As Michael Stewart was learning about the character he portrayed in Sunday’s 25th annual Cemetery Walk, he found out early on that the two had something in common.
Arthur Rehm, a member of the Park District of Oak Park’s first board of commissioners in 1912, lived at 1145 Wisconsin Ave.—like Stewart, a south Oak Parker.
Stewart was one of five groups of people charged with bringing to life one of the hundreds of notable people buried at Forest Home Cemetery. The DesPlaines Avenue cemetery has always hosted the annual Cemetery Walk which is sponsored by the Historical Society of Oak Park and River Forest.
Large crowds turned out on a lovely Sunday afternoon to learn more of their local history.
Colonel Rehm was actively involved in the area of the village to the south of what decades later became the Eisenhower Expressway. Rehm felt that all the park amenities that were available in the north part of town should be available on the south side as well.
“As a south Oak Parker, I agree with that,” Stewart said.
He said learning Rehm’s history, and not only the lines he delivered Sunday, was a big part of his job in preparing for the role. He learned that Rehm was a real estate investor who became involved in the Spanish American War in 1898. He then served in the Illinois National Guard along the Mexican border in 1916, and was on active duty in World War I. Later in life, Rehm became a leader in several veterans’ organizations, Stewart said.
He had to learn the differences between war uniforms to ensure the accuracy of his costume, and was outfitted with one from WWI, thanks to the Historical Society.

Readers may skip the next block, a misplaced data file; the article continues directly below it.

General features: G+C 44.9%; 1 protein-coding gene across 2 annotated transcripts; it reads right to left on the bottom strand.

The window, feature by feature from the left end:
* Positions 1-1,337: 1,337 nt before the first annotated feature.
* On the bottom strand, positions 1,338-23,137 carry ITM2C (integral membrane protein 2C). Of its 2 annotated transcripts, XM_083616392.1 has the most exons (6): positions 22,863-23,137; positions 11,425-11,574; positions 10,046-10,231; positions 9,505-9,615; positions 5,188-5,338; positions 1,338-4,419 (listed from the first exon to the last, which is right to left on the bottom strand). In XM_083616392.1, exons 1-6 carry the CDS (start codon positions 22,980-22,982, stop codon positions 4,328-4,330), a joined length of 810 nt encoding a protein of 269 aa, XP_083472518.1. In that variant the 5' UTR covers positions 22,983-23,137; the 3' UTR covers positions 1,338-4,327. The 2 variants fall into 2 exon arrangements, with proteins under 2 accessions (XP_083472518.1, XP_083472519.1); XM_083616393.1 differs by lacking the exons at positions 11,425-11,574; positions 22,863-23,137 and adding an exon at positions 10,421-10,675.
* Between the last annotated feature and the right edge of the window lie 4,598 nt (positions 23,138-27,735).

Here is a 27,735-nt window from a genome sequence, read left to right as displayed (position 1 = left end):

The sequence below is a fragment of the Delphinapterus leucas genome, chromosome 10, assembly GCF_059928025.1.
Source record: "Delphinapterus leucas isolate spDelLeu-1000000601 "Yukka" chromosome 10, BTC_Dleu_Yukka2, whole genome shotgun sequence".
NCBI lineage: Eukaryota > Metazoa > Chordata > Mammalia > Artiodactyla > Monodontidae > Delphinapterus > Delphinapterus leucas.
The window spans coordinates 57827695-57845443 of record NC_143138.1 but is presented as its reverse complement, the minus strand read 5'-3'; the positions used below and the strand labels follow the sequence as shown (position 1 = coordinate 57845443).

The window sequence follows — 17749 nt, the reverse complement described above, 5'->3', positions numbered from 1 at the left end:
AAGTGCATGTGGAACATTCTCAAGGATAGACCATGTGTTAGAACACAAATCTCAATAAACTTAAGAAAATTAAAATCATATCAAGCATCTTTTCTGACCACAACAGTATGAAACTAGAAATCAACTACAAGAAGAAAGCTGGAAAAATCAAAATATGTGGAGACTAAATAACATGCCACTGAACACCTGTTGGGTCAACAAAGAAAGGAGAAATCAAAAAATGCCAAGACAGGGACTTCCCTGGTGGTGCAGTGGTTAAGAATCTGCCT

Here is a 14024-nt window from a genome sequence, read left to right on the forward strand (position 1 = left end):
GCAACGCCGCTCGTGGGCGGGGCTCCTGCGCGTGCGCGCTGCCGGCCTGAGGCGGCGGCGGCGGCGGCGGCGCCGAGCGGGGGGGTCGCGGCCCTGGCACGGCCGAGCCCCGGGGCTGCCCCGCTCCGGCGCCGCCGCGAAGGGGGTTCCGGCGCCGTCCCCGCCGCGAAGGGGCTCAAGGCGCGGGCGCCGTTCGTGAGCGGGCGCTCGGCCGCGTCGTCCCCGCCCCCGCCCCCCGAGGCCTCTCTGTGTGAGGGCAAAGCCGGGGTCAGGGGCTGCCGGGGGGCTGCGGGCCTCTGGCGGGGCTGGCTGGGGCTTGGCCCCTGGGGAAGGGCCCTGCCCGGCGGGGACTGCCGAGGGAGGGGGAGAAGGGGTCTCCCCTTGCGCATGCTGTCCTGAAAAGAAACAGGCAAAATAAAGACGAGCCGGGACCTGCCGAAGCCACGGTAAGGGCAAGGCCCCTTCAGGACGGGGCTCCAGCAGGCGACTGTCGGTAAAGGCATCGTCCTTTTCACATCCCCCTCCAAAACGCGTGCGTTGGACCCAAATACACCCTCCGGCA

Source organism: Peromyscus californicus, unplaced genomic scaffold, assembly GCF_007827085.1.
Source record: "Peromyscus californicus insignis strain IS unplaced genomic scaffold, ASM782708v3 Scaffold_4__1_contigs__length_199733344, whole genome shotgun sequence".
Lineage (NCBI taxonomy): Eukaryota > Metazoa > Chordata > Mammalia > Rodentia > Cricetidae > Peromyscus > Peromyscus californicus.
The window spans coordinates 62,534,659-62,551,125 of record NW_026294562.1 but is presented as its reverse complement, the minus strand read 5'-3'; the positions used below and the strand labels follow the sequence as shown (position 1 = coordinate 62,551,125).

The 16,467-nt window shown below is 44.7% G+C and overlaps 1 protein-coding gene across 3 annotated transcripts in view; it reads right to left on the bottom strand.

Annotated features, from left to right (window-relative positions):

This wasn’t the first time Stewart has played a part in the cemetery walk, but he said playing Rehm brought him out of his comfort zone.
“It’s just a great way to learn local history,” Stewart said about the walk.
“Anyone could learn it in just a textbook, but to go out and see people telling about their lives in this fashion—it really brings life to Oak Park history.”
To practice for the event, Stewart ran lines with his neighbor, Roger Lindberg, who has an even bigger connection to the part he played in the event.
Lindberg’s grandfather, Gustaf, was named the first superintendent of the parks in 1920, when he was only 30 years old. In 1960, the property originally called Green Fields was named Lindberg Park to honor him, his grandson said.
As a young man, Lindberg said his grandfather worked in parks in Sweden, where he was born. He got married when he was 19 and moved to the United States where he got a job on a farm that was located at what is now the intersection of Harlem Avenue and Cermak Road, Lindberg said. He went back to Sweden for a couple of years and got a job doing park development work in Oak Park when he came back. He worked his way up to superintendent and held that job for more than 20 years, his grandson said.
Both Rehm and Lindberg died in 1941, within a few months of each other. Roger Lindberg said that Green Fields and the old South Park were renamed for his grandfather and for Col. Rehm at the same time in 1960.
“It’s quite an honor,” Lindberg said about portraying his grandfather, who died when he was a year old. “He was a very famous man in his own right at that time.”
Lindberg said he worked for the Park District of Oak Park for a couple of summers while in college, but that was all he could handle at the parks.
“I have horrible allergies,” he said.